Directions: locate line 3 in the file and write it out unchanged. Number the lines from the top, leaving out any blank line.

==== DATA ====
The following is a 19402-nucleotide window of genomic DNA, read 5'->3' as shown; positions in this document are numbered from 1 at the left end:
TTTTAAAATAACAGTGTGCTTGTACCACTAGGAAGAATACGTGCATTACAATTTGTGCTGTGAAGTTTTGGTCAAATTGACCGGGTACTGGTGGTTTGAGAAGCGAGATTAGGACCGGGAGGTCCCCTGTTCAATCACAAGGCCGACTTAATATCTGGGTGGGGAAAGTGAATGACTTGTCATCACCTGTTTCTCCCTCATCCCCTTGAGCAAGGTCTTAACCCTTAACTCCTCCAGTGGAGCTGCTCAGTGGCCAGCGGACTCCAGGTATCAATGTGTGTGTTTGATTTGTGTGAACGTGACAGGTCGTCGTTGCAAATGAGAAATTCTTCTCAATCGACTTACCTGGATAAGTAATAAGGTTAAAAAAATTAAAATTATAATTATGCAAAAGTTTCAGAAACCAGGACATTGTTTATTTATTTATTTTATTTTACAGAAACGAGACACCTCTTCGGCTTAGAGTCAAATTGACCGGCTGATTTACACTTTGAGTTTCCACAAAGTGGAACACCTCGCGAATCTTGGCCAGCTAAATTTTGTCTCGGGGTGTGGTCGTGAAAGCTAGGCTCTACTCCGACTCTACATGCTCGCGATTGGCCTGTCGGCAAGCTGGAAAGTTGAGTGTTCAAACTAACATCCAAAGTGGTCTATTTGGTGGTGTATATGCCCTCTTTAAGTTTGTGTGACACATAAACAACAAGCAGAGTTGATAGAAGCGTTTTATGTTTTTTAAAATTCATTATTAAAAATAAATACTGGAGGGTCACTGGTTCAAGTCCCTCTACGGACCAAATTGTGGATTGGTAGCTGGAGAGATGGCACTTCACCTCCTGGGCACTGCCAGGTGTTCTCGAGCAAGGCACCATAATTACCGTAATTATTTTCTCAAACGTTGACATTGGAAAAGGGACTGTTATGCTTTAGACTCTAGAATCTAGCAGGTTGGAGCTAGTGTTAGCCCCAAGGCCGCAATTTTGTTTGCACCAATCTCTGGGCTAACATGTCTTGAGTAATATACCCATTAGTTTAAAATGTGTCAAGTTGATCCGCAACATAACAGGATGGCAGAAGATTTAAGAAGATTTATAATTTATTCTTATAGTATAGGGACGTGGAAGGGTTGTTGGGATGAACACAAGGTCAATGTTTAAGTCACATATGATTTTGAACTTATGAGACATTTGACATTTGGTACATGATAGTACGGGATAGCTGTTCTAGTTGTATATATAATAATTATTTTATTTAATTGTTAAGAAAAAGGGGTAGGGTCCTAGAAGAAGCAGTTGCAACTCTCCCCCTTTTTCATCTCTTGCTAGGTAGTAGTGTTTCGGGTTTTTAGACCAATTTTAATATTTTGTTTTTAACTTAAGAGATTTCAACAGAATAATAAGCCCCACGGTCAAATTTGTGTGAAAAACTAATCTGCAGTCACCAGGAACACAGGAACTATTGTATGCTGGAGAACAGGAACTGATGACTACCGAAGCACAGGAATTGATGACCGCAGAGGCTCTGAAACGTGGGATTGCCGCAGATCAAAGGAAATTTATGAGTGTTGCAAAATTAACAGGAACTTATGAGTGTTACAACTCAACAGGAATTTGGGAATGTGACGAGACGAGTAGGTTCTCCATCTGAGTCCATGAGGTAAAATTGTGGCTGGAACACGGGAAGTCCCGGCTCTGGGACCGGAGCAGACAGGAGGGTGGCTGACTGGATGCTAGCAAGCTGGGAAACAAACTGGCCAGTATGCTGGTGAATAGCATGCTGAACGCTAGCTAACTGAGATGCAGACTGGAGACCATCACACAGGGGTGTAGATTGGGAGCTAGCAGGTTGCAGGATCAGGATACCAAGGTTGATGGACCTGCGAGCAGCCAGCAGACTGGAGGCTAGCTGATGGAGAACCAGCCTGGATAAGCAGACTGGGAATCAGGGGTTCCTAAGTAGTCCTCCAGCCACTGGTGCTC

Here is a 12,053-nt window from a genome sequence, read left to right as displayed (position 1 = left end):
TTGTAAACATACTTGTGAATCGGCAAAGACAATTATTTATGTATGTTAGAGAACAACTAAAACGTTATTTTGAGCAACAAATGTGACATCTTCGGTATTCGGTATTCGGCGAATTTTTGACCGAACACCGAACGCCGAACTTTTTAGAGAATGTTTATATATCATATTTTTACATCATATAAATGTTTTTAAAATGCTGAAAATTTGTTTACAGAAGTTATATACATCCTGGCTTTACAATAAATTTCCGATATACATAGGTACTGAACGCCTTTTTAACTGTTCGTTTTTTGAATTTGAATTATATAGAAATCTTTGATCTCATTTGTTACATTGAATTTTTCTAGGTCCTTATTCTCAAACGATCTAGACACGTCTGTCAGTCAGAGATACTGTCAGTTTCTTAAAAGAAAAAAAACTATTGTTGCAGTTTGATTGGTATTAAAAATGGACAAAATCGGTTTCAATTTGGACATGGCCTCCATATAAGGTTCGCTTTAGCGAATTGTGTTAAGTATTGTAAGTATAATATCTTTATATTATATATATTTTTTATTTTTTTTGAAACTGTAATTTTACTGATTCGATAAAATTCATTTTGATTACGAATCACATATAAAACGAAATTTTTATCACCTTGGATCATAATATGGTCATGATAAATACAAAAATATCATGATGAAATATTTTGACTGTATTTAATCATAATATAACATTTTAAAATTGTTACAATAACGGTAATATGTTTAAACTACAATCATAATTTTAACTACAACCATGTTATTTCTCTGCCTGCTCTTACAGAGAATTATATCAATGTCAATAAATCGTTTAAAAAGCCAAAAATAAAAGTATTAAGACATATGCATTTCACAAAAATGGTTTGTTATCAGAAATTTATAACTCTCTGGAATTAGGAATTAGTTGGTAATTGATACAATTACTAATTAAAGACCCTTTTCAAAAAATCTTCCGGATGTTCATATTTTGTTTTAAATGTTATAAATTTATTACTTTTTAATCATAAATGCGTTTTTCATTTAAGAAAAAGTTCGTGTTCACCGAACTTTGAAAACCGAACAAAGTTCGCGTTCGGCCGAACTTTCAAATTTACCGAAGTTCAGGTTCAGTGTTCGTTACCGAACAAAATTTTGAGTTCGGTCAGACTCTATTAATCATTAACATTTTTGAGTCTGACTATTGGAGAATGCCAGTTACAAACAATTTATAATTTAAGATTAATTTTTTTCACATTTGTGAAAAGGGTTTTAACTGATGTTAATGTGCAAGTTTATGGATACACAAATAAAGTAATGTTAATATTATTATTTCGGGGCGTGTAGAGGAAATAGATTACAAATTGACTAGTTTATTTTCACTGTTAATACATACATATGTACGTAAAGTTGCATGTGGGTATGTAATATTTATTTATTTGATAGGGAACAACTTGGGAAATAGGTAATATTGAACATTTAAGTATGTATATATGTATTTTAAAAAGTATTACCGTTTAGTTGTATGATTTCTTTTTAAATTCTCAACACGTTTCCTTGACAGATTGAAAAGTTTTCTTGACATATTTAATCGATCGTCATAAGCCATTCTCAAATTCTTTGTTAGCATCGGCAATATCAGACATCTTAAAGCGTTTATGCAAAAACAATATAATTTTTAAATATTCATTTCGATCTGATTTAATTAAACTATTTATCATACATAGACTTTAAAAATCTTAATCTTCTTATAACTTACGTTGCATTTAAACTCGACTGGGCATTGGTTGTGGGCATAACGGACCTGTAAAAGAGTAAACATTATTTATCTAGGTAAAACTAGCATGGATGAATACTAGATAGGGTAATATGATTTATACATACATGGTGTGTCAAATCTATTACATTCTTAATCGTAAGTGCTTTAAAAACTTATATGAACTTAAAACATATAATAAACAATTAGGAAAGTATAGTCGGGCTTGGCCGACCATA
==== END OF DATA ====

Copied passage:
Here is a 12,053-nt window from a genome sequence, read left to right as displayed (position 1 = left end):